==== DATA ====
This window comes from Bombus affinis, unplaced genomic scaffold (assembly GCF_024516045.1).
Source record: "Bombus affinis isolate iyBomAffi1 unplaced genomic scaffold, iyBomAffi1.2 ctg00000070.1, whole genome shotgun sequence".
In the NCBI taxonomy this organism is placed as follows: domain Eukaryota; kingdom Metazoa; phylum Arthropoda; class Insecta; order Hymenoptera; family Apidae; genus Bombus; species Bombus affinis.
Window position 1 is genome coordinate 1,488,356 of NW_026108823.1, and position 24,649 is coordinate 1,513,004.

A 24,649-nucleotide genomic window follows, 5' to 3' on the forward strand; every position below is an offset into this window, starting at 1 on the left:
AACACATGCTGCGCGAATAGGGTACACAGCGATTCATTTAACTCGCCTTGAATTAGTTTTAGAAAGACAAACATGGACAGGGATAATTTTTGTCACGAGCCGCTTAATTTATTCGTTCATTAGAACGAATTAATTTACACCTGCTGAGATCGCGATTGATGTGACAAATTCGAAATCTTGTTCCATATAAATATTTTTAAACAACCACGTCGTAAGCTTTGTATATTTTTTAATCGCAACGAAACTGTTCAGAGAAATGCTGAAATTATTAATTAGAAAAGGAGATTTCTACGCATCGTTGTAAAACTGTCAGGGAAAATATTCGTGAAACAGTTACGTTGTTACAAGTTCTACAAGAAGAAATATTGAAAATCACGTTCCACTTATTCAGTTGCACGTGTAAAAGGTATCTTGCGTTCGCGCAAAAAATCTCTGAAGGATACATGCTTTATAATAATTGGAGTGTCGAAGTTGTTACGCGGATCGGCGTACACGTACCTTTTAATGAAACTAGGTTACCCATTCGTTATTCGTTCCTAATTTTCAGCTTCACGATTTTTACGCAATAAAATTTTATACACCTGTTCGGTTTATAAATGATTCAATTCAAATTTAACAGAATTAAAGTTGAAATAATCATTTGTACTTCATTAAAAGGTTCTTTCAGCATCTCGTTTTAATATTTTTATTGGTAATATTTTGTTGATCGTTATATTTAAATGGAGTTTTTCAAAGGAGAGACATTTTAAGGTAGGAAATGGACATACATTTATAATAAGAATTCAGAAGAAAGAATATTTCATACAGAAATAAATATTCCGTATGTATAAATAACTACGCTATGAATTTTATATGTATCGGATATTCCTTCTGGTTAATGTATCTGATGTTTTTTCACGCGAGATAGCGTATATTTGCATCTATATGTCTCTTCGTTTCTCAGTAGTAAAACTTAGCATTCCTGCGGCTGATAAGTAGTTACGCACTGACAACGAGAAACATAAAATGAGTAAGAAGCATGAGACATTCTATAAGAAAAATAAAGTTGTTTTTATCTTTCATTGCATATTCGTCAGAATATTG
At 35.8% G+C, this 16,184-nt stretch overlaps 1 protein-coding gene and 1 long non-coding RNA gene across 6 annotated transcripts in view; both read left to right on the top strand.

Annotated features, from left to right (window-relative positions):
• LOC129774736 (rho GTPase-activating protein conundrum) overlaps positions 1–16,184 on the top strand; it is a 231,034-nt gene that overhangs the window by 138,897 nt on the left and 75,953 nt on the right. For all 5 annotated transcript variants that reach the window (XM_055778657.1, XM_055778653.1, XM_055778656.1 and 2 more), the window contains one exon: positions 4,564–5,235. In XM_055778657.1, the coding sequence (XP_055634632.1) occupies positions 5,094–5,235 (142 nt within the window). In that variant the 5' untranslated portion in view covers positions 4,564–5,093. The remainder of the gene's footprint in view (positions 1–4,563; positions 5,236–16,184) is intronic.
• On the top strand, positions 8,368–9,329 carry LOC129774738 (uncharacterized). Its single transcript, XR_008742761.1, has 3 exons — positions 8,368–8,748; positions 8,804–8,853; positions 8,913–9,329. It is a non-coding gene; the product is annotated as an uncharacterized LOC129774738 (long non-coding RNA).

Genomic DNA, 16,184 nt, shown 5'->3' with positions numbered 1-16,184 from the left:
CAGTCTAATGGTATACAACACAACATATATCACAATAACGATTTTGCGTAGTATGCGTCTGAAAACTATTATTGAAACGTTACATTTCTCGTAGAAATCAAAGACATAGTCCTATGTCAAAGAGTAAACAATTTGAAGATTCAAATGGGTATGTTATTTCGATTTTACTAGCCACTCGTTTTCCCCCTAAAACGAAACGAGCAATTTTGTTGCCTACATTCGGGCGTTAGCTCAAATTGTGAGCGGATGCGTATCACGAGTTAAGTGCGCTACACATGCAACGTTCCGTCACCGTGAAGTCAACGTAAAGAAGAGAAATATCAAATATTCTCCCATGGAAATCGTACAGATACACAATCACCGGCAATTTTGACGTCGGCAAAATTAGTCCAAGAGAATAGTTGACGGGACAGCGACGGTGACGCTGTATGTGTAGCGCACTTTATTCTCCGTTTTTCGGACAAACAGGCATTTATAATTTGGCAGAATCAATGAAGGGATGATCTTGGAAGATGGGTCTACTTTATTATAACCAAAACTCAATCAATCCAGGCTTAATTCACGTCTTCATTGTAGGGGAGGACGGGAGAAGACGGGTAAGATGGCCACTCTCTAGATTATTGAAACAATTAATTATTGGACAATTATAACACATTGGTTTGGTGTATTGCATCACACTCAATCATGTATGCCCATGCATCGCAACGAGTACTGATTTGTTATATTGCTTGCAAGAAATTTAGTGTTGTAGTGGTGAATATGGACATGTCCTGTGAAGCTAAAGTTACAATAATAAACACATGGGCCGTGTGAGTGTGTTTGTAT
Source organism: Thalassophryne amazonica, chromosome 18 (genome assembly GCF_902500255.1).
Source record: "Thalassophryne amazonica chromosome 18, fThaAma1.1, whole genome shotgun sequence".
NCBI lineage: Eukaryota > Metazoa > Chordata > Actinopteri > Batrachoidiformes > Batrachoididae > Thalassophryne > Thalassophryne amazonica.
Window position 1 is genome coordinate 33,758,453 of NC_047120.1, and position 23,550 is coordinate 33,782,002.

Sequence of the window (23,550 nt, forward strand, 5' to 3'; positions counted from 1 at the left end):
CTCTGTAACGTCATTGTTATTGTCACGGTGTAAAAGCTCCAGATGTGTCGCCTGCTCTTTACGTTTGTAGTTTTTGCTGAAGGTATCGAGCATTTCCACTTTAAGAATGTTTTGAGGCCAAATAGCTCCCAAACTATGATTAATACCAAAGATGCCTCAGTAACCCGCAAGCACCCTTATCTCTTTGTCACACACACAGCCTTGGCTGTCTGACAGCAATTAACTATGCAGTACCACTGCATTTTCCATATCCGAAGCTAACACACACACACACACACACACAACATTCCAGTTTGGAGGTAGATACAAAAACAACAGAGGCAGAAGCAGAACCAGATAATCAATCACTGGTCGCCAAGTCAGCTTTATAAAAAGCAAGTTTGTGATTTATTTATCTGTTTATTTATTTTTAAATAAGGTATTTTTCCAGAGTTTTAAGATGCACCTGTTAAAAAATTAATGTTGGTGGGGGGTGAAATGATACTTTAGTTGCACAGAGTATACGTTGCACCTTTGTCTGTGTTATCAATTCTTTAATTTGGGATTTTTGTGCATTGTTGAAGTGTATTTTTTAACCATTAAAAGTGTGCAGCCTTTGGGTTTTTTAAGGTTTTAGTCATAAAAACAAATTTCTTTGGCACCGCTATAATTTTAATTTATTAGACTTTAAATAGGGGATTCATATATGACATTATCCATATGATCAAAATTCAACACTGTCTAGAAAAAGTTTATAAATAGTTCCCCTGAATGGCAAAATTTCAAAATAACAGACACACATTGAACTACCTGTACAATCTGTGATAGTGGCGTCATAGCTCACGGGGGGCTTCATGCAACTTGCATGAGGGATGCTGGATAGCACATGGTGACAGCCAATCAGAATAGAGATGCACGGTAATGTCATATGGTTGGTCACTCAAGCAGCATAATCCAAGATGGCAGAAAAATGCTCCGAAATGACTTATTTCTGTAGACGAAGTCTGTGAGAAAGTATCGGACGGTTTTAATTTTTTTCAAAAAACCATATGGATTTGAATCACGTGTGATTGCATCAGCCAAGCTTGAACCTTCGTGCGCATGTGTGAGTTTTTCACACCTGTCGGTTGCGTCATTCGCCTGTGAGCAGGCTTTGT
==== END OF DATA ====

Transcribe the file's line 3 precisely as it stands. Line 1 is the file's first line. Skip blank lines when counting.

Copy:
In the NCBI taxonomy this organism is placed as follows: domain Eukaryota; kingdom Metazoa; phylum Arthropoda; class Insecta; order Hymenoptera; family Apidae; genus Bombus; species Bombus affinis.